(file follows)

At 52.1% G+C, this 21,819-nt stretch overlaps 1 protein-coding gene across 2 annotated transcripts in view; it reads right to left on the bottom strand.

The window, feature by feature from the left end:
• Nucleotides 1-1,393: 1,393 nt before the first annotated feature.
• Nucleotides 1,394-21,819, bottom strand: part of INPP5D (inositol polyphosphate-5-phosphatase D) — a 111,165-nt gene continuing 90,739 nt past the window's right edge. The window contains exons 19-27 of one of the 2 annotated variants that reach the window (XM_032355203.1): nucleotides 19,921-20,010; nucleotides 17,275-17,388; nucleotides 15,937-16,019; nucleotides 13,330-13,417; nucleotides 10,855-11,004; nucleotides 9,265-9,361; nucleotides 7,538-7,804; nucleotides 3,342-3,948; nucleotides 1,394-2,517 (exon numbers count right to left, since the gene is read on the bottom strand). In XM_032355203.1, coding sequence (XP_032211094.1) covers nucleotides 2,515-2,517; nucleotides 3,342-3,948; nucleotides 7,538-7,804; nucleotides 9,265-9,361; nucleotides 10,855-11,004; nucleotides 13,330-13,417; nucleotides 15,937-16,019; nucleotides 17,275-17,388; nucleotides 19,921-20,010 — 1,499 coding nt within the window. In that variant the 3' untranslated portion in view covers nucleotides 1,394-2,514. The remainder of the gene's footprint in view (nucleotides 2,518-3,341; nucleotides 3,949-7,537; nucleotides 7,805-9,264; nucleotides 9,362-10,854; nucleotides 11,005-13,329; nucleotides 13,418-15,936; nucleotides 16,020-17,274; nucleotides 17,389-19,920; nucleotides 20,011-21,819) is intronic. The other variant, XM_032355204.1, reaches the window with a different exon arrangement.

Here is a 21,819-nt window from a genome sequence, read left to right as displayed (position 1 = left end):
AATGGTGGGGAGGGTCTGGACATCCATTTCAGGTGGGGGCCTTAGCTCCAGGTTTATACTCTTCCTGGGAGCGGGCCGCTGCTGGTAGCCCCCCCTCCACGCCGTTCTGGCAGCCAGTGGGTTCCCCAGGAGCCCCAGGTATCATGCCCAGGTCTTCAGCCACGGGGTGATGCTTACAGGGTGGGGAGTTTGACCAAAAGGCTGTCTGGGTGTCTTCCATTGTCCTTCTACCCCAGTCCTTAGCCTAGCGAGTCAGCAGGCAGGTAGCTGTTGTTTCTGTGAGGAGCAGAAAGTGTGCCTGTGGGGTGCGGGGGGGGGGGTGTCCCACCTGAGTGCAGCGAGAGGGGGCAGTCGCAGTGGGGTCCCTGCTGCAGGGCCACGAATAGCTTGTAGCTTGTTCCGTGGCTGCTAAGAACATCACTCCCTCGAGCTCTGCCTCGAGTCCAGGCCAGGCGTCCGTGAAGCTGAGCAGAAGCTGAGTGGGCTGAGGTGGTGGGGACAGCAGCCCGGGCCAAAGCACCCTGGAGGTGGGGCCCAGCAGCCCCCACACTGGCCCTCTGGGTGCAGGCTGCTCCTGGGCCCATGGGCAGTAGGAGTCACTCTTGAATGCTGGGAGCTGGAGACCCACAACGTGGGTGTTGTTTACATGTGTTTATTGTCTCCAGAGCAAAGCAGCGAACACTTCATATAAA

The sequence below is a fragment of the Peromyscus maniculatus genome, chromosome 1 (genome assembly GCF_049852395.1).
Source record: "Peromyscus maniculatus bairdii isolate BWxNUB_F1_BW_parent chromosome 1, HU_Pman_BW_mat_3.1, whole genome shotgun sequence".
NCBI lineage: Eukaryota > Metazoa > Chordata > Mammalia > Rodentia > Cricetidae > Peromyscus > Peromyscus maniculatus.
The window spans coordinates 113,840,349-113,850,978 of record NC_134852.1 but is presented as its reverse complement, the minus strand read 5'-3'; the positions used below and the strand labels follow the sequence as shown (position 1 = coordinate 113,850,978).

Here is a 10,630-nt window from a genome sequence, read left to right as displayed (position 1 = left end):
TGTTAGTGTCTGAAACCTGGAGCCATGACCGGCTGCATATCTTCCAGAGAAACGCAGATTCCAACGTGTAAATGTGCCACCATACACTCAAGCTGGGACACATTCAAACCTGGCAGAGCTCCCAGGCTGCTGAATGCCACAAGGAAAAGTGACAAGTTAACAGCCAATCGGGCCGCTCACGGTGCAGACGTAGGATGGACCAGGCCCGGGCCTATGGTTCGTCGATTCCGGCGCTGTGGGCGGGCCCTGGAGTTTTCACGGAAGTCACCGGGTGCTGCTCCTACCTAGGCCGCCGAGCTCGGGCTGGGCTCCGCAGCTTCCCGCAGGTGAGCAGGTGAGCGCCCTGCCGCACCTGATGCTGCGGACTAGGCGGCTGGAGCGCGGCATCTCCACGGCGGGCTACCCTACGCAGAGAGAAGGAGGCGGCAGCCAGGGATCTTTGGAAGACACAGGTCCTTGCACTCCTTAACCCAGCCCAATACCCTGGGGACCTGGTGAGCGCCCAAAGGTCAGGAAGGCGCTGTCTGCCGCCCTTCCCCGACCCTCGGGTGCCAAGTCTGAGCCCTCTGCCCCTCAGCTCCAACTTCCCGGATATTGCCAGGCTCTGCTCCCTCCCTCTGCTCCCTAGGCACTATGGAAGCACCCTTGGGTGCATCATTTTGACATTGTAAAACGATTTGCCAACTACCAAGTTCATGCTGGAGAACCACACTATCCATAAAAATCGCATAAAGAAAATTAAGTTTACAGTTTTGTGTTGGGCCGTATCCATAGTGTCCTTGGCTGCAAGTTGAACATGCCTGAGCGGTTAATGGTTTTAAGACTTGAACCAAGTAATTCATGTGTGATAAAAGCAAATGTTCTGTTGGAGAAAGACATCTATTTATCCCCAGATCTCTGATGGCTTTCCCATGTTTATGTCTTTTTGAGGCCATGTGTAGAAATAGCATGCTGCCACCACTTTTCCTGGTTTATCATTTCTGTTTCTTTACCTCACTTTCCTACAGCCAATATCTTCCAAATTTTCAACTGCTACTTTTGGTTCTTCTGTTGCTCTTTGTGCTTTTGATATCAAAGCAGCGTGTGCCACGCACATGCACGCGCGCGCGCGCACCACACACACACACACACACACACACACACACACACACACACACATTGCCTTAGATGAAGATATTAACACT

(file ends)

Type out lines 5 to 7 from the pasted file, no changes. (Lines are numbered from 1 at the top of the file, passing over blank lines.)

Here is a 21,819-nt window from a genome sequence, read left to right as displayed (position 1 = left end):
AATGGTGGGGAGGGTCTGGACATCCATTTCAGGTGGGGGCCTTAGCTCCAGGTTTATACTCTTCCTGGGAGCGGGCCGCTGCTGGTAGCCCCCCCTCCACGCCGTTCTGGCAGCCAGTGGGTTCCCCAGGAGCCCCAGGTATCATGCCCAGGTCTTCAGCCACGGGGTGATGCTTACAGGGTGGGGAGTTTGACCAAAAGGCTGTCTGGGTGTCTTCCATTGTCCTTCTACCCCAGTCCTTAGCCTAGCGAGTCAGCAGGCAGGTAGCTGTTGTTTCTGTGAGGAGCAGAAAGTGTGCCTGTGGGGTGCGGGGGGGGGGGTGTCCCACCTGAGTGCAGCGAGAGGGGGCAGTCGCAGTGGGGTCCCTGCTGCAGGGCCACGAATAGCTTGTAGCTTGTTCCGTGGCTGCTAAGAACATCACTCCCTCGAGCTCTGCCTCGAGTCCAGGCCAGGCGTCCGTGAAGCTGAGCAGAAGCTGAGTGGGCTGAGGTGGTGGGGACAGCAGCCCGGGCCAAAGCACCCTGGAGGTGGGGCCCAGCAGCCCCCACACTGGCCCTCTGGGTGCAGGCTGCTCCTGGGCCCATGGGCAGTAGGAGTCACTCTTGAATGCTGGGAGCTGGAGACCCACAACGTGGGTGTTGTTTACATGTGTTTATTGTCTCCAGAGCAAAGCAGCGAACACTTCATATAAA

The sequence below is a fragment of the Peromyscus maniculatus genome, chromosome 1 (genome assembly GCF_049852395.1).